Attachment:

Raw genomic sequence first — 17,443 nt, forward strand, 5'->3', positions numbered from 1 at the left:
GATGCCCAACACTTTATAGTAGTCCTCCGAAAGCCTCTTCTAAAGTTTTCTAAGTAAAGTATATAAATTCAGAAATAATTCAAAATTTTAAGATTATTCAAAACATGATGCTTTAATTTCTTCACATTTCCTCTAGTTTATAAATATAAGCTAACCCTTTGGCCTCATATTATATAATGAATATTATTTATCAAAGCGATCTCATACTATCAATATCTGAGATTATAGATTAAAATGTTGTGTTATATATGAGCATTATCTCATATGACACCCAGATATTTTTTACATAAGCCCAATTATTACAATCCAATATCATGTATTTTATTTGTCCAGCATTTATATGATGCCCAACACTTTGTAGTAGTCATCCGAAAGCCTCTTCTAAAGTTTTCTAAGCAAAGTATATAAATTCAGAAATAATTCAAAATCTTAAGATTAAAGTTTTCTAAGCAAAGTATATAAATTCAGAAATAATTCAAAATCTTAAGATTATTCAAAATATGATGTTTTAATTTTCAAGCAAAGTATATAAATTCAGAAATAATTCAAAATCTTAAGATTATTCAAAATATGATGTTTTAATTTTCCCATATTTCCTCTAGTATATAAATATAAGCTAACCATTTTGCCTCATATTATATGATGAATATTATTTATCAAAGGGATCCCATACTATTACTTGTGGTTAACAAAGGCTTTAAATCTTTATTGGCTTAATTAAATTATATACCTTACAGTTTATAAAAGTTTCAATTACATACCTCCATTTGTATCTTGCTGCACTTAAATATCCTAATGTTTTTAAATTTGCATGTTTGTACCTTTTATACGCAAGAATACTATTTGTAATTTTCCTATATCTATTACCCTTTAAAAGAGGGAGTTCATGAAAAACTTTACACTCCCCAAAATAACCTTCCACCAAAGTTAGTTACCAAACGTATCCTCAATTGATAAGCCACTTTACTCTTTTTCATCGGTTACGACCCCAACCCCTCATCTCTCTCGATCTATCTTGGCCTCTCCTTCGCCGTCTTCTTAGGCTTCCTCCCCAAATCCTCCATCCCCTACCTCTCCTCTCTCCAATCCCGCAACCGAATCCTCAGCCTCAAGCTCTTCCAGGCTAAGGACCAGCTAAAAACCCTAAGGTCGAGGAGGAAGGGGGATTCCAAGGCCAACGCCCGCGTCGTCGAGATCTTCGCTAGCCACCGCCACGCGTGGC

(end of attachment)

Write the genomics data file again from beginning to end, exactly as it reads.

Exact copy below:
Raw genomic sequence first — 17,443 nt, forward strand, 5'->3', positions numbered from 1 at the left:
GATGCCCAACACTTTATAGTAGTCCTCCGAAAGCCTCTTCTAAAGTTTTCTAAGTAAAGTATATAAATTCAGAAATAATTCAAAATTTTAAGATTATTCAAAACATGATGCTTTAATTTCTTCACATTTCCTCTAGTTTATAAATATAAGCTAACCCTTTGGCCTCATATTATATAATGAATATTATTTATCAAAGCGATCTCATACTATCAATATCTGAGATTATAGATTAAAATGTTGTGTTATATATGAGCATTATCTCATATGACACCCAGATATTTTTTACATAAGCCCAATTATTACAATCCAATATCATGTATTTTATTTGTCCAGCATTTATATGATGCCCAACACTTTGTAGTAGTCATCCGAAAGCCTCTTCTAAAGTTTTCTAAGCAAAGTATATAAATTCAGAAATAATTCAAAATCTTAAGATTAAAGTTTTCTAAGCAAAGTATATAAATTCAGAAATAATTCAAAATCTTAAGATTATTCAAAATATGATGTTTTAATTTTCAAGCAAAGTATATAAATTCAGAAATAATTCAAAATCTTAAGATTATTCAAAATATGATGTTTTAATTTTCCCATATTTCCTCTAGTATATAAATATAAGCTAACCATTTTGCCTCATATTATATGATGAATATTATTTATCAAAGGGATCCCATACTATTACTTGTGGTTAACAAAGGCTTTAAATCTTTATTGGCTTAATTAAATTATATACCTTACAGTTTATAAAAGTTTCAATTACATACCTCCATTTGTATCTTGCTGCACTTAAATATCCTAATGTTTTTAAATTTGCATGTTTGTACCTTTTATACGCAAGAATACTATTTGTAATTTTCCTATATCTATTACCCTTTAAAAGAGGGAGTTCATGAAAAACTTTACACTCCCCAAAATAACCTTCCACCAAAGTTAGTTACCAAACGTATCCTCAATTGATAAGCCACTTTACTCTTTTTCATCGGTTACGACCCCAACCCCTCATCTCTCTCGATCTATCTTGGCCTCTCCTTCGCCGTCTTCTTAGGCTTCCTCCCCAAATCCTCCATCCCCTACCTCTCCTCTCTCCAATCCCGCAACCGAATCCTCAGCCTCAAGCTCTTCCAGGCTAAGGACCAGCTAAAAACCCTAAGGTCGAGGAGGAAGGGGGATTCCAAGGCCAACGCCCGCGTCGTCGAGATCTTCGCTAGCCACCGCCACGCGTGGC